The Courier News from Blytheville, Arkansas on June 6, 1950 · Page 2
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The Courier News from Blytheville, Arkansas · Page 2

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Blytheville, Arkansas
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Tuesday, June 6, 1950
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Page 2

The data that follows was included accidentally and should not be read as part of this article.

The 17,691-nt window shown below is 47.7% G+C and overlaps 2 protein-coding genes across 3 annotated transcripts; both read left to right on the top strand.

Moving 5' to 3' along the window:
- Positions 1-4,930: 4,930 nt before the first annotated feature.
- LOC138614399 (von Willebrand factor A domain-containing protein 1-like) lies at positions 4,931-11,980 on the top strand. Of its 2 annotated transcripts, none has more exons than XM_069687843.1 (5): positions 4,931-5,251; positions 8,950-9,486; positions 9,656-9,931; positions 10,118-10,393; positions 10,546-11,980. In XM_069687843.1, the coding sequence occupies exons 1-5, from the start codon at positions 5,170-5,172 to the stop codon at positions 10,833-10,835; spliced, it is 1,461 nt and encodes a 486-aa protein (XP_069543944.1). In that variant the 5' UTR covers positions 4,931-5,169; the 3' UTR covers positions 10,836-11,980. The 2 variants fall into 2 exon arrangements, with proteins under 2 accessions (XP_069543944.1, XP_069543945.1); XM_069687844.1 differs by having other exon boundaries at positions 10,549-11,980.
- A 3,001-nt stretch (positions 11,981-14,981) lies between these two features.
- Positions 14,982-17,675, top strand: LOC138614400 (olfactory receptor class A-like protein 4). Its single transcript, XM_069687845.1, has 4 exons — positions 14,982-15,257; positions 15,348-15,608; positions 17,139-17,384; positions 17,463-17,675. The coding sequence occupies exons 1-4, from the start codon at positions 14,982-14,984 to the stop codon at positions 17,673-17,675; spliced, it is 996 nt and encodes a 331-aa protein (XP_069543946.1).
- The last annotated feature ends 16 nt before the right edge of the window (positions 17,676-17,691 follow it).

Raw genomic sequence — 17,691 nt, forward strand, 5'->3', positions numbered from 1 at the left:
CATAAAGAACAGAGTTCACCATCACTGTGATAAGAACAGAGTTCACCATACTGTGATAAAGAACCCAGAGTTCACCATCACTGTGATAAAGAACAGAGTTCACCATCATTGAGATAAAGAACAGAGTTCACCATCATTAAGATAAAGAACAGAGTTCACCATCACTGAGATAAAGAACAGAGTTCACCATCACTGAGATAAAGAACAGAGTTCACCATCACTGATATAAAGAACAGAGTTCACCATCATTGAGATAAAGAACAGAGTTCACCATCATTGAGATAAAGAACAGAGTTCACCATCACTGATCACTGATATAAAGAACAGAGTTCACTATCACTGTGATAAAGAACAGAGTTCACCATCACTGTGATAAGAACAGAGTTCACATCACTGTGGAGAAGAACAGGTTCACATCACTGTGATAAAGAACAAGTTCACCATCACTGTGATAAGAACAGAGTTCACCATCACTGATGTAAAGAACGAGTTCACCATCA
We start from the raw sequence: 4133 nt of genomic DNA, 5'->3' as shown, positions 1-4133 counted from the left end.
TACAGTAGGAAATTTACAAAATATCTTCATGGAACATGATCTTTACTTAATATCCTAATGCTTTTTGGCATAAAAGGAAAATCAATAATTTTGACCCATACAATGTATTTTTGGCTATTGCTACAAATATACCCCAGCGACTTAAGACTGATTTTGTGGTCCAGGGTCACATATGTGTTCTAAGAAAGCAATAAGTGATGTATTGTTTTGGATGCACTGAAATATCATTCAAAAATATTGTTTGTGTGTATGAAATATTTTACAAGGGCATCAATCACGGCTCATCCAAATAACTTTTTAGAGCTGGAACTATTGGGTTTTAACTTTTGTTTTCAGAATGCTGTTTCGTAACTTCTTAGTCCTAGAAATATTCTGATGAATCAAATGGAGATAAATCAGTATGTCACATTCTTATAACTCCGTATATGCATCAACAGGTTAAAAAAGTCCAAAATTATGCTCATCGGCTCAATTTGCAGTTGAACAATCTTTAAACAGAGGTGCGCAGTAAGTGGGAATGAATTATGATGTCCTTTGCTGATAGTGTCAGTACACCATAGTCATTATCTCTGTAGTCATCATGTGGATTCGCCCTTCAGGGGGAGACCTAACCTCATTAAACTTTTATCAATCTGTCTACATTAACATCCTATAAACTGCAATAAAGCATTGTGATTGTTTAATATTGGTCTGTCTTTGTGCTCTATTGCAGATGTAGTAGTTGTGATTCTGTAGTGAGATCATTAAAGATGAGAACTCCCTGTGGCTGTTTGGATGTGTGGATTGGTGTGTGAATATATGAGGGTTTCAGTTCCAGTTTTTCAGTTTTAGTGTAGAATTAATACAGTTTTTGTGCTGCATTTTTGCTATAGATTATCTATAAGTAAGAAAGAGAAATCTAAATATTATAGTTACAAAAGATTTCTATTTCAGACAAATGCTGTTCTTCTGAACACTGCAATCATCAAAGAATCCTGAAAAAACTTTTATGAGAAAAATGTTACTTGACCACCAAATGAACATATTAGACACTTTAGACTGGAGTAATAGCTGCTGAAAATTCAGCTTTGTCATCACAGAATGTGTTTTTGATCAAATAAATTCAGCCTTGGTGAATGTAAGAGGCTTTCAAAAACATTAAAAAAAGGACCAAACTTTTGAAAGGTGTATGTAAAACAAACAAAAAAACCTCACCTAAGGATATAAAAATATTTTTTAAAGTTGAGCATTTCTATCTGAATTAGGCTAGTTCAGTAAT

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TWO The Nation Today: Segregation Dispute* Supreme Court Rulings Are Not Always Clear By .TAMES MARLOW WASHINGTON, June 6. <AP) — When Supreme Court Justices hand down a decision, it's always In writing. And that's all there Is. That's the end of It. If a decision doesn't seem quite clear to you, that's your tough 'luck. . You can't go and ask them to explain. They don't explain ihcir written decisions to anyone niter- wards. To laymen—ana often to hiwyers —the decisions of the court arc not always so clear-cut that anyone reading them can say positively what is meant. There are two reasons for this: Language Not Clear 1. The language the justices use. They don't always write well. Sometimes their language Is not only long-winded, involved and clumsy but seems so rubbery it could mean different things to different people. 2. The Justices themselves repeatedly have said they try to give decisions as narrow ns possible. That is, they try to say what the Con- st.Lution nivans only in some particular case before them. When another case comes before them—similar to but slightly different from the firot case—they say what they think the Constitution means In that one. Related Decisions So over a period of time they may give a number of related decisions, While avoiding sweeping interpretations of the Constitution. In other words, they try to move in a cautious way ,not a revolutionary way. There are exceptions to this, of course. And even cases where the Interpretation seems .narrow may have a wide effect and change a whole pattern of American practice of thinking. Take two of the cases which the Supreme Court decided yesterday, but before doing so look briefly at a decision which the court handed down in 1896. Segregation Possible In that year the court decided that states may segregate the races —that is, keep Negroes and whites apart, such as in trains or schools or railroad waiting rooms—If the two races are provided substantially equal facilities. The court at that time thought Its decision did not violate the 14th amendment to the Constitution which says "no state shall make or enforce any law which shall abridge the privileges ... of citizens of the United States"."" >:< . '. Yesterday the court gave decisions in these tsuuaLses'::, .,£.,j^;,, gro ,wan versity of he itvas'i ; Negro,"he was "lurried down. But there was then no Texas law school for Negroes. Neyro. School Set- Up To make a" long story short, Texas setup a Negro law school but, the court says, this was much inferior to the while law school. Further says the court,-this did not provide Toxas Negroes with educational facilities equal to those of white Texas law students. Therefore, the court said Sneatt must be allowed Into the white Texas law school. But—the court didn't overturn the old decision of 1896. Nor did It sny Texas must continue to let Negroes Into the wlilte law school it Texas ever provide.* a Negro law school equal to that of the white one. Decision Limited Yet^-this decision was limited to the University of Tcxns law school. It seems to leave Texas free to keep whites and Negroes apart in the rest of the schools in Texas. At the same time, it broke down some of Texas' age-old policy of segregation. At least in this one school. 2. G. W. McLaurin, a Negro in Oklahoma. He applied for -itiinis- sion to the University of Oklahoma to study to be a teacher. He wns rejected because of his race. Oklahoma hns a segregation law on schools. But—again to make a long story shorf^he wns finally" admitted after going to court. He said the Constitution was violated because lie wasn't given equal oportunlly for education with white students. He Was Segregated Yet, when he was admitted, he was segregated: he had to sit/ apart from white students, eat apart from them, use a separate part of the library. He went to court again and his case reached the Supreme Court. The court ruled yesterday that, by segregating him In the school, the state was Interfering with his ability to study. Therefore, the court said, he was not given his Constitutional right of equnl protection. It ordered the segregation of McLaurin in the school to stop. in that school, the court said, he must receive equnl treatment with other students. But the court didn't rule on Oklahoma's lower schools. And the points involved in the McLaurin declslno rae the same as those in the Sweatt'case explained above. (ARK.)' COTJRTEK NEWS You Won't Bounce on Rubber Roads, But They May Stretch Highway Life BV HOUOI.AS I. AD Ct*\» r"—?-rr~ fwrmtimv*.TT—~ ( T—j-^v^^-^.^t-.-^..^,^..-. „-.„.„-,,,._...,.... _.^^T-*|,,-. ,11.1. ,, »^-.,.,._— New Grasses Tried DAVIS. Calif. — (IP)— More than 500 kinds of range grasses have been imported to California during the past five years, reports the University's College of Agriculture. Tbe^reame from:-various; areas of TO^JJnllecI S(ates'''as welt as from foreign countries throughout • the world. In adaptation trials, the new grasses are planted In various counties to see where they will do well and produce better rnnge feed. By DOUGLAS MRSKX NKA Staff Correspondent WASHINGTON (NBA) — II you do any cross-country driving on your vacation this summer, chances are you will aid an experiment which holds promise o[ revolutionizing America's highways. Certain sections of key highways around the country have been paved with asphalt which has been mixed with rubber. An you ride over these test sections, you'll probably never know It. Even if you /in „,,( on the rubberized section you won't bounce. It'll even be harder than usual, the engineers hope. It's an experiment that will take many years to finish, since the promised benefits win take a long time to prove. The great hope Is that the use of rubber will reduce Ihe cost ol .maintenance on the roads far below the initial cost of the rubber. Here are some of the advantages claimed for the rubberized road: Laboratory tcst.s have indicated Hint Ihe rubber aids asphalt's resistance to rapidly chunging temperatures, sun's rays and water Water Is the most efficient riesiroy- er of asphalt roads. It seeps In from above and beneath and tends to separate the sand and gravel from the tar substance which binds them all together. Rubber In the asphalt, It Ls expected, will Increase its ability to (nke bi? Jolts without tormlug bumps. It will keep It from melting In the hot sun, and from becoming brittle in the winter. • The driver will get some iinmecH- ate benefits, It Is predicted. A rubberized road ts supposed to be less slippery, both wet and dry, and to be reststant to Ice formation. Although rubber roads will be something new to the U.S. this summer, one section has been un dergoing observation for many years In Holland, on a highway Just outside Rotterdam. Germans ran most ot their heavy military equipment over it during the war; so did U.a, forces In shoving the Hermans out. In spite of this ex- Lra-heavy use. the road is in per- Icct shape today and still requires no maintenance. In the U.S.. however, different types of asphalt are used. Difficulties In finding the right blend held up U.S. road tests until thb year. Powdered rubber Is used. There .s disagreement as to whether na- ural rubber or synthetic Is best, but Independent engineers say that either would probably be satisfactory II the general Idea is proved sound. On, a lest section laid Just outside of .Richmond, Va., it cost an additional »900 per mile to add the rubber. It -is a road 30 feet wide, which normally would nave cost $6000 per mile to cover with asphalt. This additional cost Is small, WATER Is Your Cheapest Commodity ... USE IT FREELY! Blytheville Water Co Blytheville, Ark. NKW STKKTCII: This Jtxiks like almost 'any other asphalt road paving operation, but all those extra engineers and officials are on hind because It's Hie nation's first stretch of rubber road on Route 250, Virginia, uul down In a U. S.-wide test. • way maintenance bill, which last I year was $300,000.003. however, If it could result In a substantial cut in the nation's high- with this NEW EASY SPINDRIER Tliis new Ensy Spimlrier washes, rimes, . d.lmp.dries things no oihcr washer can safely do: slipcovers, blankets, coinfoners. . cosily hunting shins, wiiuer ivooh'es. \*. mom iwo-cub aeiion docs a week's wash in less tlian an hour! Conic in today . see Ibis amaiing EASY Spindrier in aclion. ANY LONGER WHEN YOU CAN GET THIS Senators Want Gasoline Check WASHINGTON, June e, (*>)—Two senators want a senate Investigation of what tliey call "the constantly rising trend In gasoline prices. A 'resolution caning tor the Inquiry was Introduced yesterday by Senators Ferguson (R-Mfch) aJid O'Mahoney (IJ-Wyo). Ferguson said the price trend "Indicates monopolistic practices and manipulation of prices." He said he wants to know whether anti-trust laws are being violated. New Midget Auto Race To Open at W. Memphis WEST MEMPHIS. Ark., June 6. I/PJ—A new midget automobile race track opens near here Saturday night. C. L. Montgomery. Jr., general manager of the Riverside Speedway, announced yesterday the opening of the track and said it will cost almost S150.0DO when completed. It Is expected to seat more than 9,000. The quarter-of-a-mile oval Is Mining Town Sold for Scrap PHOENIX, Ariz.. Jun« 6. W-year-old New Mexico co*l mining town of Dawson wai sold today for salvage. The town, located in northeastern New Mexico, was owned by the Phelps Dodg« Corporation. It w«s bought by th« National Iron and Metal Company of Phoenix in a transaction Involving >n estimated tsoo.ooo. The 300 families which once constituted the town's population moved out recently when school closed. The school, gymnasium, a theater, a hospital, the town church and many homes will be razed in the salvage operations. Samuel Shapiro, president of the Phoenix concern, said changing economic conditions led to the sale. Most of the coal produced there had been sold to the Southern Pacific Railroad. Conversion to dlesel locomotives had removed the market. aboTit two and a half miles west ol the Arkansas-Tennessee bridge. You sleep t>ctter—you rest belter on . the even, smooth surface of a Rcstonic Triple Cushion Mattress. 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